Every martial art tends to venerate its founder. Those of us who grew up on a diet of martial arts movies and shows attribute almost supernatural powers to the old school masters. For example Chuck Norris can solve a rubix cube in one turn. Its true, I read it on the Internet. Bruce Lee can apparently defeat anybody at anything. His surviving students claim that if he had wanted to, he would have been one of the top three boxers in the world, and that he was really a great grappler, he just never taught it to anyone. No matter how you look at it, we had a time where there were some really great martial artist wondering the world. The question is always asked, how good a fighter were these men really. We hear about how awesome they were, how fast, how deadly, but who did they ever fight? So I’ve compiled a list of famous martial artists and their respective fighting records.

Continue reading »

Sep 142011

Here is an old martial art from India. You might have heard Kung fu fighters saying the Shaolin Temple is the source of all martial arts, well this martial art claims to be the parent of Shaolin kung fu.

 The style is called Kalarippayattu. That is 14 letters! Off the top of my head, Kalarippayattu wins the award for longest name in martial arts, easily edging  out Tae Kwon Do (9), Jiu Jitsu (8), Hapkido (7),  Karate (6),  Kendo (5), Judo (4), and Te (2).

Anyway the art comes from South India some time around the 11th century. Its training includes strikes, joint locks, throws, and extensive weapon usage. The style was even outlawed during the British occupation of India. This caused it to drop out of the public eye. I’ll let them and the Kung fu crowd fight over who parented who, but its kind of cool to see a martial art developed without interference of Japanese influence.

Sep 062011

In light of my last post, I figured I’d bring up a really old martial arts tradition, that of Dojo Yaburi, or as we know it, challenging a dojo.

I am sure that you are like me, being raised on a strict diet of martial arts programing that showed martial artists blocking swords, throwing fireballs, flying, punching through brick walls, and challenging other martial arts and taking their signs with them as trophies. I can’t speak to the first bit, but as for the second bit, challenging a dojo, that was a very real and traditional part of martial arts in the past. It sounds like something the ‘roided’ up guys from the local MMA gym, or at the very least a few ’80’s Cobra kai karate dudes would do, but it was a part of traditional martial arts.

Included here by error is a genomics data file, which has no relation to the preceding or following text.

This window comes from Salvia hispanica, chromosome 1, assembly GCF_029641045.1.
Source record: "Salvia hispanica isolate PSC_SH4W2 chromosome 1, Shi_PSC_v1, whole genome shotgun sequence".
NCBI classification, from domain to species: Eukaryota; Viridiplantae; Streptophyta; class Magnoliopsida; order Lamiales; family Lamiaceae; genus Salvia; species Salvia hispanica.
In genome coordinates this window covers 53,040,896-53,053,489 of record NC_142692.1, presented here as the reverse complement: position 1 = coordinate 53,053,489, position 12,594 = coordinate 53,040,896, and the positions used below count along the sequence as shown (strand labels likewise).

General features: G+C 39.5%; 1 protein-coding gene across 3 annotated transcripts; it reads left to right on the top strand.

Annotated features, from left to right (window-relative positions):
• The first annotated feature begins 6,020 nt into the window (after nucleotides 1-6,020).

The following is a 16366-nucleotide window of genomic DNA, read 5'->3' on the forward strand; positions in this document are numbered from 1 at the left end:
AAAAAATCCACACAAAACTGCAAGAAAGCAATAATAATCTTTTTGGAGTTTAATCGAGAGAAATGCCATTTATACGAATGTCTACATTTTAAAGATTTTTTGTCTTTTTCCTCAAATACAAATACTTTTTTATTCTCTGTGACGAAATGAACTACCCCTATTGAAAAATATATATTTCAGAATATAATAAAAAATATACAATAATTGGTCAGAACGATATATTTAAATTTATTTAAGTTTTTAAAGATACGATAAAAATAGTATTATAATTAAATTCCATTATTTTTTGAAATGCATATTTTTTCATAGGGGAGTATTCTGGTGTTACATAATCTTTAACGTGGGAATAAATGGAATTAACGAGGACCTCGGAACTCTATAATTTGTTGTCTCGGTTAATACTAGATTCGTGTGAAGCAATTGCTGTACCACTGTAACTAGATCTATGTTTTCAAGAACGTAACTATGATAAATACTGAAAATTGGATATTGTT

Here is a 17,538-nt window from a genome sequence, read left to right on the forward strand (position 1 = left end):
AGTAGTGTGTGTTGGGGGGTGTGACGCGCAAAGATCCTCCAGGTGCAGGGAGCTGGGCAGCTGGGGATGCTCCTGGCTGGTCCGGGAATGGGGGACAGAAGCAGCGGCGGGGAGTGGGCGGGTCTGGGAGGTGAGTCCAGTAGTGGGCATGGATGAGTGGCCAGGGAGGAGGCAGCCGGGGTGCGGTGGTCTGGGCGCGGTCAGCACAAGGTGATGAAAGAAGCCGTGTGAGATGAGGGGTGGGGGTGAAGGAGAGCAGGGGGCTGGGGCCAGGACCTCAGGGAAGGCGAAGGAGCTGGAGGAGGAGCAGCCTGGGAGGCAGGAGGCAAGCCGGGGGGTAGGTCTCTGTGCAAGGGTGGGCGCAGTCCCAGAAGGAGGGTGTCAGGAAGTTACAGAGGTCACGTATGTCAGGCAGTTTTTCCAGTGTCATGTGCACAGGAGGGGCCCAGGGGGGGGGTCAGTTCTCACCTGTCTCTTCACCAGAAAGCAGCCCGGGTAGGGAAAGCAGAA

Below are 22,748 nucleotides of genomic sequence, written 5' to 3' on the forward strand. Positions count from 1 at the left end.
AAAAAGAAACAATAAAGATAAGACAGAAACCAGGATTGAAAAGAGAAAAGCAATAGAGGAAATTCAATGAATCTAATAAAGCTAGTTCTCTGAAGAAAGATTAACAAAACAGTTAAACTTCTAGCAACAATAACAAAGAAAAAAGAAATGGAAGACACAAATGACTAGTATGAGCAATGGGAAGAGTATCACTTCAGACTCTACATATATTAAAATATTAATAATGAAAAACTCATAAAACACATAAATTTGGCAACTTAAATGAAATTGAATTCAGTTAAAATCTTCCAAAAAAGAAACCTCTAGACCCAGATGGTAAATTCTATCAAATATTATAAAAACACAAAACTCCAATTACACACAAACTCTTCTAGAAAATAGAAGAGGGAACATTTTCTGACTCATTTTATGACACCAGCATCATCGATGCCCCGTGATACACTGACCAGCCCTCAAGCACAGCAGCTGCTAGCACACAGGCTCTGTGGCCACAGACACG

Doesn’t sound like your average traditional karate school action does it? Well the practice goes loosely like this. Challenger enters dojo and asks for a match with the sensei or master. Normally at this point, the dojo will be cleared to make room for the match, and some sort of agreement will be signed. At this point the challenger will be paired against a senior student. This is supposed to make sure that the challenger is qualified to fight the instructor, so the instructor does not waste his time, but I’ve always felt it was so the instructor would get a chance to see how the challenger fought. If the challenger won his match with the senior student, the instructor would fight him. Now in movies, the challenger would take the dojo’s sign with him, and that did happen, but it wasn’t a rule. Normally the purse for winning was simply the loss of face for the dojo, but many schools offered a cash prize if anyone managed to win, for example Helio Gracie and his Gracie challenge.

Now, to all you young martial artists out there, please don’t get up from your computer and go down to your local tae kwon do school and challenge their instructor during their kid’s class. There is another side to this. First, the school had to accept your challenge, and that doesn’t mean that they would accept your challenge right then. I don’t care if your instructor is here or not! I demand to fight him! Any reasonable excuse could postpone the match for a short term. Many schools would charge a fee for accepting your challenge. We’d love to fight you, please sign here and here and we will need $500 cash, thanks. After all, if you beat them, the school loses face, and maybe students, if they win, what do they get? Oh, and that fee was non refundable even if you won. Lastly they ask you about your credentials. It says here that you have a black belt in guitar hero. Umm..Is that your mom waiting in the car?  A dojo is not obligated to fight any hobo who sneaks in the door.

Failure to meet any of these rather reasonable demands would result in the dojo not viewing your challenge as such and instead as a crime. This means that the dojo would feel totally justified to send everyone in the school after you at one time, or call the police and have your arrested for starting trouble in their place of business.

Its also good to remind everyone that although dojo yaburi is very rooted in tradition, it has never been considered polite or proper behavior. Do expect any accepting sensei to do his level best to make sure you leave in a horizontal position.